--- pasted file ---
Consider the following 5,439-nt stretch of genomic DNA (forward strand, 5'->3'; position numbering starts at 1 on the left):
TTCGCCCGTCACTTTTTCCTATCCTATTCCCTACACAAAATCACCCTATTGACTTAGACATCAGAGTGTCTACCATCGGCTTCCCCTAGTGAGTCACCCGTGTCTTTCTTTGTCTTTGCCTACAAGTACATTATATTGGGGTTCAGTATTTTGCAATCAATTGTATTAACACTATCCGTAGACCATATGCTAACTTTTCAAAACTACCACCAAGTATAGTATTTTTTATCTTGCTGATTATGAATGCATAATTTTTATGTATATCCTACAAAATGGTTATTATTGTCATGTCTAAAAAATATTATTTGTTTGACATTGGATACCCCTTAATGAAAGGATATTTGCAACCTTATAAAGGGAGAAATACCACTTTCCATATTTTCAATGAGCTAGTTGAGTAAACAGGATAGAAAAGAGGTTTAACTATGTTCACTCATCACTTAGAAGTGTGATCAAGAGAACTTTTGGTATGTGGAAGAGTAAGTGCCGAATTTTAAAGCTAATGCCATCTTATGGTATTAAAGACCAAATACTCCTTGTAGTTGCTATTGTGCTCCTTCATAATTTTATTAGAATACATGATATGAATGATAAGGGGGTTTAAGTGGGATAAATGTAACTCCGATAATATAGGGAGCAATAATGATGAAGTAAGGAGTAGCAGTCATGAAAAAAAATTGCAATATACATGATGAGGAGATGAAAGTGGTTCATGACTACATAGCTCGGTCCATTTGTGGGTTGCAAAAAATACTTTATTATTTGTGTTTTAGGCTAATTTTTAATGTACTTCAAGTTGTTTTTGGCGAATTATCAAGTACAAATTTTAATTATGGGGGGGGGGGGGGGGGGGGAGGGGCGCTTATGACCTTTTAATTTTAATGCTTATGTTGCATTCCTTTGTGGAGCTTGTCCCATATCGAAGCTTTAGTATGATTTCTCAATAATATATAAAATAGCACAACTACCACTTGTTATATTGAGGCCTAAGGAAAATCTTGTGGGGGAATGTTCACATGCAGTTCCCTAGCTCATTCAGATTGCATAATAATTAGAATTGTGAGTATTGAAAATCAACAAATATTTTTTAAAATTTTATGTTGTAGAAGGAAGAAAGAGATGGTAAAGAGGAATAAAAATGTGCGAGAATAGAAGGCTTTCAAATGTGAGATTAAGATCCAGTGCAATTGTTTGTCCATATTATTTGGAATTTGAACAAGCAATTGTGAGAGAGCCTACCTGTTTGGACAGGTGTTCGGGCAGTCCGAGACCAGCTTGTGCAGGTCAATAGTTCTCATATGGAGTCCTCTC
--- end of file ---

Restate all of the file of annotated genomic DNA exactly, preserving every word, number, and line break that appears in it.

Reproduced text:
Consider the following 5,439-nt stretch of genomic DNA (forward strand, 5'->3'; position numbering starts at 1 on the left):
TTCGCCCGTCACTTTTTCCTATCCTATTCCCTACACAAAATCACCCTATTGACTTAGACATCAGAGTGTCTACCATCGGCTTCCCCTAGTGAGTCACCCGTGTCTTTCTTTGTCTTTGCCTACAAGTACATTATATTGGGGTTCAGTATTTTGCAATCAATTGTATTAACACTATCCGTAGACCATATGCTAACTTTTCAAAACTACCACCAAGTATAGTATTTTTTATCTTGCTGATTATGAATGCATAATTTTTATGTATATCCTACAAAATGGTTATTATTGTCATGTCTAAAAAATATTATTTGTTTGACATTGGATACCCCTTAATGAAAGGATATTTGCAACCTTATAAAGGGAGAAATACCACTTTCCATATTTTCAATGAGCTAGTTGAGTAAACAGGATAGAAAAGAGGTTTAACTATGTTCACTCATCACTTAGAAGTGTGATCAAGAGAACTTTTGGTATGTGGAAGAGTAAGTGCCGAATTTTAAAGCTAATGCCATCTTATGGTATTAAAGACCAAATACTCCTTGTAGTTGCTATTGTGCTCCTTCATAATTTTATTAGAATACATGATATGAATGATAAGGGGGTTTAAGTGGGATAAATGTAACTCCGATAATATAGGGAGCAATAATGATGAAGTAAGGAGTAGCAGTCATGAAAAAAAATTGCAATATACATGATGAGGAGATGAAAGTGGTTCATGACTACATAGCTCGGTCCATTTGTGGGTTGCAAAAAATACTTTATTATTTGTGTTTTAGGCTAATTTTTAATGTACTTCAAGTTGTTTTTGGCGAATTATCAAGTACAAATTTTAATTATGGGGGGGGGGGGGGGGGGGGAGGGGCGCTTATGACCTTTTAATTTTAATGCTTATGTTGCATTCCTTTGTGGAGCTTGTCCCATATCGAAGCTTTAGTATGATTTCTCAATAATATATAAAATAGCACAACTACCACTTGTTATATTGAGGCCTAAGGAAAATCTTGTGGGGGAATGTTCACATGCAGTTCCCTAGCTCATTCAGATTGCATAATAATTAGAATTGTGAGTATTGAAAATCAACAAATATTTTTTAAAATTTTATGTTGTAGAAGGAAGAAAGAGATGGTAAAGAGGAATAAAAATGTGCGAGAATAGAAGGCTTTCAAATGTGAGATTAAGATCCAGTGCAATTGTTTGTCCATATTATTTGGAATTTGAACAAGCAATTGTGAGAGAGCCTACCTGTTTGGACAGGTGTTCGGGCAGTCCGAGACCAGCTTGTGCAGGTCAATAGTTCTCATATGGAGTCCTCTC